Now, these conflicting sections meant that cable operators got access to the broadcast of sporting events through two avenues—private sports broadcasters and DD, exactly what the Mandatory Sharing Act prohibited. Finally, in 2015, Prasar Bharati lost the case to Star India when the Delhi High Court sided with the latter. Prasar Bharati challenged the verdict in the apex court, but the broadcaster lost the case again when the Supreme Court, in 2017, upheld the Delhi HC order.

Rs 7,300 crore

The size of the sports sponsorship market in India as of 2017, according to a report Sporting Nation In The Making V

But just when private sports channels thought their nightmare was over, the government’s proposed amendment is set to play spoilsport. The amendment goes around the Supreme Court order to give Prasar Bharati practically the same rights as the actual rights holders for major sporting events. Without having to pay a penny.

In fairness, the I&B ministry has called for comments and feedback on the proposed amendment. Legal experts, however, indicate that this is a mere formality and say there is usually little scope for the government to consider negative comments or go back on the proposal. “It’s as good as done,” said one of them.

Star India did not respond to The Ken’s e-mailed query. Prasar Bharati CEO Shashi Shekhar Vempati, meanwhile, declined to comment, saying it would be inappropriate for the broadcaster to comment on the I&B ministry’s policy matters.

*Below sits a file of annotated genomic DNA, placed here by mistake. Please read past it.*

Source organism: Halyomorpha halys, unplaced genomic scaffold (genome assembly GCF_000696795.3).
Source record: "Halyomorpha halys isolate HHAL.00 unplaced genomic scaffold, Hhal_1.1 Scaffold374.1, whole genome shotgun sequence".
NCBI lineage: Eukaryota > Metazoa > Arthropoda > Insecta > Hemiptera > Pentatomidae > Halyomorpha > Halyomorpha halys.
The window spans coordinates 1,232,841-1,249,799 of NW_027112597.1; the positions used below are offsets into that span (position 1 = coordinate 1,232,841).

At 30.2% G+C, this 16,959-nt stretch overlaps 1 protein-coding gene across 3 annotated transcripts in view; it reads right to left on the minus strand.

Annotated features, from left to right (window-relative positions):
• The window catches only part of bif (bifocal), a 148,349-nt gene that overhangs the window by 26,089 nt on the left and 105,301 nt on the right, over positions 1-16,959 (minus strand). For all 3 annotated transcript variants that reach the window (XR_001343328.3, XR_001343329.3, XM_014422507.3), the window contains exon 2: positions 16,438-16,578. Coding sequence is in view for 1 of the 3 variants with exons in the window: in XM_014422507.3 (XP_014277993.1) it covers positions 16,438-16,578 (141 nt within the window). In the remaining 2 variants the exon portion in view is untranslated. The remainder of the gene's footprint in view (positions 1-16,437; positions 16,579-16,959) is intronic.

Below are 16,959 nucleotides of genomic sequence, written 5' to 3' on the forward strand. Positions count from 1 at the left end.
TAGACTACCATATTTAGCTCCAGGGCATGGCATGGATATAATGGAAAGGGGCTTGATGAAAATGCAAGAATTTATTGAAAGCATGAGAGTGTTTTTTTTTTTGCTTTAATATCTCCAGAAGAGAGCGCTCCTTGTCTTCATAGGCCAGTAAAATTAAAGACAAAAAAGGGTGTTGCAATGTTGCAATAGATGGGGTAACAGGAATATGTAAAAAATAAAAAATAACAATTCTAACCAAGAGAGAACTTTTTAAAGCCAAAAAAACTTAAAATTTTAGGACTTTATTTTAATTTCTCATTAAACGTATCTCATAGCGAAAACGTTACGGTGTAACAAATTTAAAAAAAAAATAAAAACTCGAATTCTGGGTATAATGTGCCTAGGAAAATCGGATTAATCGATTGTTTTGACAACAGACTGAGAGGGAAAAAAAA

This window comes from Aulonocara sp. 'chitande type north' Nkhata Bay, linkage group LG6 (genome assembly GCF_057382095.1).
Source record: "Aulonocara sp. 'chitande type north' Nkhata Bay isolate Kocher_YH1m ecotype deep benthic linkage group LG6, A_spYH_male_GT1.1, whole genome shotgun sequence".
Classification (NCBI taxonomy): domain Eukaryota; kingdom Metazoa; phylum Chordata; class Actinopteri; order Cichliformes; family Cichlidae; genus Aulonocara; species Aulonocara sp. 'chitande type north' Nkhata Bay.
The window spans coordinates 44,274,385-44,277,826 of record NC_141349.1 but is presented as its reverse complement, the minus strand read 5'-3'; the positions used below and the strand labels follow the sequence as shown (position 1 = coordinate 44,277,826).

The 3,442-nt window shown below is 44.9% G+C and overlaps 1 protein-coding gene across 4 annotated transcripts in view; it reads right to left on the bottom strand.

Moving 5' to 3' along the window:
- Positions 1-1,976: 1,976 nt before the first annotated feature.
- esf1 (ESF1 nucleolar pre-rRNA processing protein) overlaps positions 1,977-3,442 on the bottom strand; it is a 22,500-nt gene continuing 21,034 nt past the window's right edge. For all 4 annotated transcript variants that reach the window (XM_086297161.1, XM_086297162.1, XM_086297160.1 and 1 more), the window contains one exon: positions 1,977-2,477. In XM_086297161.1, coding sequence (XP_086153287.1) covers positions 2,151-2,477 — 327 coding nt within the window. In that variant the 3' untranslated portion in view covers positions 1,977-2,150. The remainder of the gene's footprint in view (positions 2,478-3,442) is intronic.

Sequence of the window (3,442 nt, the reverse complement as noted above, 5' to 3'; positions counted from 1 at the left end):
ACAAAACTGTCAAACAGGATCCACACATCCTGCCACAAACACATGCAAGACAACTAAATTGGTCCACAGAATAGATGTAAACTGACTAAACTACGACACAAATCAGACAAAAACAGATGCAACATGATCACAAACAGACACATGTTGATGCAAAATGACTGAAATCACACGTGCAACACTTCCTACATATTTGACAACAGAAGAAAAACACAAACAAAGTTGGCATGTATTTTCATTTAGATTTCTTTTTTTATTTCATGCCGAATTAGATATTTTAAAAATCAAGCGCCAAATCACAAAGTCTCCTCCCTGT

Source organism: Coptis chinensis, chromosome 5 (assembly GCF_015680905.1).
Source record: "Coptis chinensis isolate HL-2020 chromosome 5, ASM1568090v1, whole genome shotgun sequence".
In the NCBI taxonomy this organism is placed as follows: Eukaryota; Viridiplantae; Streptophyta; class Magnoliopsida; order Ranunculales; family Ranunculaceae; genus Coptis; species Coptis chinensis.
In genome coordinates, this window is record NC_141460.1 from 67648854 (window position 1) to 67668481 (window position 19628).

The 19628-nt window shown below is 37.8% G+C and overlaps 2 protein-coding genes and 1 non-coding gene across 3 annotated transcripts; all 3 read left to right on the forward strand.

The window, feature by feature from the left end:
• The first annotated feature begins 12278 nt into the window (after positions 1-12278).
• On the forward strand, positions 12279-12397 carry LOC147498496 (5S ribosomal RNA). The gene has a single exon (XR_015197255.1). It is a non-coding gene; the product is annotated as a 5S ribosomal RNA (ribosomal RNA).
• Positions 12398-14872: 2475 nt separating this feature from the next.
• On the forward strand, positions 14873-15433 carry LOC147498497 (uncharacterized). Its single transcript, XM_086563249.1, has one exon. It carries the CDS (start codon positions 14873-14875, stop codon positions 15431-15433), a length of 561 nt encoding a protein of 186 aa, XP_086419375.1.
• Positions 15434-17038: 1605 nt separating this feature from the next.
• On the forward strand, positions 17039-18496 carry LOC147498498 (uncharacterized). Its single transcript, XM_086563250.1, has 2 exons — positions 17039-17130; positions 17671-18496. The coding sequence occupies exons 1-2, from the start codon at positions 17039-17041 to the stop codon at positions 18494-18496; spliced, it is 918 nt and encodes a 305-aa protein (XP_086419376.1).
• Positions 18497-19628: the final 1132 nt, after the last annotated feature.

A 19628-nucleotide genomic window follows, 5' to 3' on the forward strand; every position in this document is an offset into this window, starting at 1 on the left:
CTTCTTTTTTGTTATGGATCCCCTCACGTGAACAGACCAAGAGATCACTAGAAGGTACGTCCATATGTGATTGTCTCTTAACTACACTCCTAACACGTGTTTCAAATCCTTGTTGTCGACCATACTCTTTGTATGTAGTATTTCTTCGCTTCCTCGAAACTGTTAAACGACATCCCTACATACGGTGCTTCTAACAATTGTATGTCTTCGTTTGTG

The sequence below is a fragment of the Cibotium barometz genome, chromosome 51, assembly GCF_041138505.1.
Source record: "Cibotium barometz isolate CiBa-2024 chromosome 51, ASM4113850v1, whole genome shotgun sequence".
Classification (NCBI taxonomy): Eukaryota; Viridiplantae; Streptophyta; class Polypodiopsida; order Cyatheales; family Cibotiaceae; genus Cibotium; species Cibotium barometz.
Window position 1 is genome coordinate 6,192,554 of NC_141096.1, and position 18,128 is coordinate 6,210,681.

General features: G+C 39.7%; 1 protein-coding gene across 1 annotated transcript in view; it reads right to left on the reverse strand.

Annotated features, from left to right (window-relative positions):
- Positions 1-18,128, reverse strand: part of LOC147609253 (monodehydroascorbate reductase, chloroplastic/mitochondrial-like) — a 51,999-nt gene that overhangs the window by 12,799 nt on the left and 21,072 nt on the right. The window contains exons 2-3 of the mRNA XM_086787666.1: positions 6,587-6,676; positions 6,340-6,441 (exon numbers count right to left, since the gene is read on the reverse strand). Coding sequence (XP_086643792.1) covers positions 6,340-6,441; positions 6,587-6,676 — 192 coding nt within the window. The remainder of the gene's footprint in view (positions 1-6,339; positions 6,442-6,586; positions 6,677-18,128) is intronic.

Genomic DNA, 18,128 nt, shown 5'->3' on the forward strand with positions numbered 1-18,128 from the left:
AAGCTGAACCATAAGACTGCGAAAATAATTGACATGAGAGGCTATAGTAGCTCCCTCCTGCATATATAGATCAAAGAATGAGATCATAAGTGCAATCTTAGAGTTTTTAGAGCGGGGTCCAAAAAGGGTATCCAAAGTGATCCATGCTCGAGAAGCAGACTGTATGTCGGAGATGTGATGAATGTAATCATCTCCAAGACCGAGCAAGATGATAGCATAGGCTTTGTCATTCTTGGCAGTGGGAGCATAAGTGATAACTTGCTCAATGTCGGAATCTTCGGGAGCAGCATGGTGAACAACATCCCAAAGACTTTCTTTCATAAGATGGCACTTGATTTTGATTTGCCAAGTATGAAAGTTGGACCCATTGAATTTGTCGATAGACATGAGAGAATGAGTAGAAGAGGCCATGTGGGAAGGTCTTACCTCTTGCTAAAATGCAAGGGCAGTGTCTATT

Unsporting conduct

“It is evident that DD’s own content is unattractive. Hence, this obsession with sports for viewership,” says the industry executive who spoke about how the I&B ministry and Prasar Bharati select events. An additional draw is that DD also gets to earn advertising revenue from these properties. While, by law, 75% of this revenue must go to the actual rights holders, the 25% that DD is able to earn is essentially free money.

The IPL deal

Interestingly, the IPL deal of select matches was on a 50:50 advertising revenue sharing basis, outside the ambit of this Act.

It’s also a shot in the arm when it comes to viewership numbers, especially with cricket. “Everytime DD airs popular cricket matches on private cable and DTH, its viewership shoots up by leaps and bounds,” said another industry executive who works closely with Doordarshan.